Table 2
Means, standard deviations and group main effect analyses for victimization variables.

The age at first sexual (re)victimization was not significantly different across groups. However, for those reporting a second sexual (re)victimization (n=23; abused=15; comparison=8) abused females reported significantly younger ages by an average of 4.7 years (F(1, 20)=3.39, p<.05). There were no significant differences in age at first or second physical (re)victimizations across groups.


The purpose of this study was to examine the rates and characteristics of sexual and physical victimizations occurring subsequent to substantiated familial childhood sexual abuse. In contrast to a group who did not experience childhood sexual abuse, sexually abused females were almost twice as likely to have been sexually and physically (re)victimized. For females who were sexually abused in childhood, subsequent perpetrators were more likely to have been non-peers (i.e., at least 4 years older) and physical (re)victimizations were more likely to have resulted in injury. Hence, childhood sexual abuse appears to place females at substantial risk for experiencing subsequent victimizations that are relatively severe as compared to victimizations reported by females who did not experience childhood abuse.

The study also reports substantial accuracy in abuse victims’ reporting of past, substantiated sexual abuse as corroborated by protective service records. Indeed, after almost fifteen years, reports of sexual abuse and characteristics such as perpetrator identity and variables indicative of severity were recalled and reported with relative accuracy. Moreover, retrospective reporting of subsequent physical and sexual (re)victimizations were markedly stable in test-retest assessments over approximately two years. The instrumentation utilized (the Comprehensive Trauma Interview) is unique in that, relative to other trauma history questionnaires, it queries several important characteristics of traumatic events and requires subjective appraisals relative to the “worst or most upsetting” event experienced. The use of this type of comprehensive instrumentation, and the assessment of such details, will likely advance our collective knowledge regarding the relative impact of specific types of traumatic events and the differential impact of those that may be subjectively judged as more “severe”.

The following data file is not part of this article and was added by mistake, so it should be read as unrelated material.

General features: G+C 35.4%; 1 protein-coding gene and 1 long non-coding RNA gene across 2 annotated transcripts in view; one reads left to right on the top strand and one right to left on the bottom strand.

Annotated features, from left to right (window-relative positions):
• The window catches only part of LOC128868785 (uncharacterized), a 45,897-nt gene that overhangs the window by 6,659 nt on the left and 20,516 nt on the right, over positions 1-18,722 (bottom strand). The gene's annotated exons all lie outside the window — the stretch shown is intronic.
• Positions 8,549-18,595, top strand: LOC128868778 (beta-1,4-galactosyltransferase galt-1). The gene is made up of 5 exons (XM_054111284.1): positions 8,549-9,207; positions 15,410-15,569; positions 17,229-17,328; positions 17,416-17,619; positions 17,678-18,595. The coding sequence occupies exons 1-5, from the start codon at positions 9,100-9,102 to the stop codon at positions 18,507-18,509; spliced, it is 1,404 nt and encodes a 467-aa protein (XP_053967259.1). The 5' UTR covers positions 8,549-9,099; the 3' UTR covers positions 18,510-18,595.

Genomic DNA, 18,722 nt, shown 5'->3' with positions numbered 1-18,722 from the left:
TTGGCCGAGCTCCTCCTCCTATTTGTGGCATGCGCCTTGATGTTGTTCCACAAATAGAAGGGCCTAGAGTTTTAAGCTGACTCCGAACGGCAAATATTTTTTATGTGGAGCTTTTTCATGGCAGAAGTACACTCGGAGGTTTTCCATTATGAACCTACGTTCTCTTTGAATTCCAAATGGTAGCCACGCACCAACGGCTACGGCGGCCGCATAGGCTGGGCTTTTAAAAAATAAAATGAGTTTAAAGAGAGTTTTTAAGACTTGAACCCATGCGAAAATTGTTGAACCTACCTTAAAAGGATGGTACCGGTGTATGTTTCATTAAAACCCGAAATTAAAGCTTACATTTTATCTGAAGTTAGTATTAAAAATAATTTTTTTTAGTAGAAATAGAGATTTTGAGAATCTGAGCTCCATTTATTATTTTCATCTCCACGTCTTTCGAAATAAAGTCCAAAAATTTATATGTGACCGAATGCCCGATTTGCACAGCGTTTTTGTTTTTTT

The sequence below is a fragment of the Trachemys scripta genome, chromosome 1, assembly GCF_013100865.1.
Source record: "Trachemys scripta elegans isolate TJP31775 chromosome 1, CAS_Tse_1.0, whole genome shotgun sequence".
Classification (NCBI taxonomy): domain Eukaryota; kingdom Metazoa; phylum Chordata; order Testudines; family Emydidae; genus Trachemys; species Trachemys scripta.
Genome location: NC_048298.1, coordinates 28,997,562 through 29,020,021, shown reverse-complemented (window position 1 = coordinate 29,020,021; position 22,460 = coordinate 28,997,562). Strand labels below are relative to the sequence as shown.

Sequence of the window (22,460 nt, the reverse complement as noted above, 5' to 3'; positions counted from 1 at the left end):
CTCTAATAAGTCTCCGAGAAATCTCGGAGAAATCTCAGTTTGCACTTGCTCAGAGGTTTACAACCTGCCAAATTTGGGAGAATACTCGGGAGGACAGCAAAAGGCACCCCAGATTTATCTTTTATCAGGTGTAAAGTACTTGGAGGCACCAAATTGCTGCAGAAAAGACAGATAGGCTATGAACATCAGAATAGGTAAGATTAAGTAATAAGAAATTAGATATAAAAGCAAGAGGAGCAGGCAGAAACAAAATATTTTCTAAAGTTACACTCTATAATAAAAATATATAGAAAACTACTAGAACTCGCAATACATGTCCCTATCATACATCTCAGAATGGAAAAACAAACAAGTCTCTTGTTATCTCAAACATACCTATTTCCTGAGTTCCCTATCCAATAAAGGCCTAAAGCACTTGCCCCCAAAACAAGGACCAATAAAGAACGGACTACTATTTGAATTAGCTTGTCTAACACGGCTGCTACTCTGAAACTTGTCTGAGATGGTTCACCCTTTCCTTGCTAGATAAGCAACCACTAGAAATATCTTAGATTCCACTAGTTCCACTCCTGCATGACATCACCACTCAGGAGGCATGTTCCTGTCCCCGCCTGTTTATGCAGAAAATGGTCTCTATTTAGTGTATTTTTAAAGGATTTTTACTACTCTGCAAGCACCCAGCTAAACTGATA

Results reported here are somewhat consistent with past research (Fergusson et al., 2000), however the design of the present study constitutes notable methodological improvements. First, the design is prospective in that childhood sexual abuse was objectively obtained and, by definition, occurred prior to subsequent victimization. Hence, subsequent victimization can truly be characterized as (re)victimization for childhood abuse survivors in this study. This is an important distinction given the substantiation difficulties and other problems inherent with retrospective reports of childhood abuse that characterize much of the extant previous research reporting a link between childhood abuse and later victimizations. Although reports of subsequent victimizations were obtained retrospectively in our study design, this was done so relatively proximal to their occurrence, on up to three separate occasions within a few years of one another, and with considerable stability in reporting. Second, victimization histories of sexually abused females were contrasted to those of a demographically similar non-abused group who were followed prospectively over the same course of time.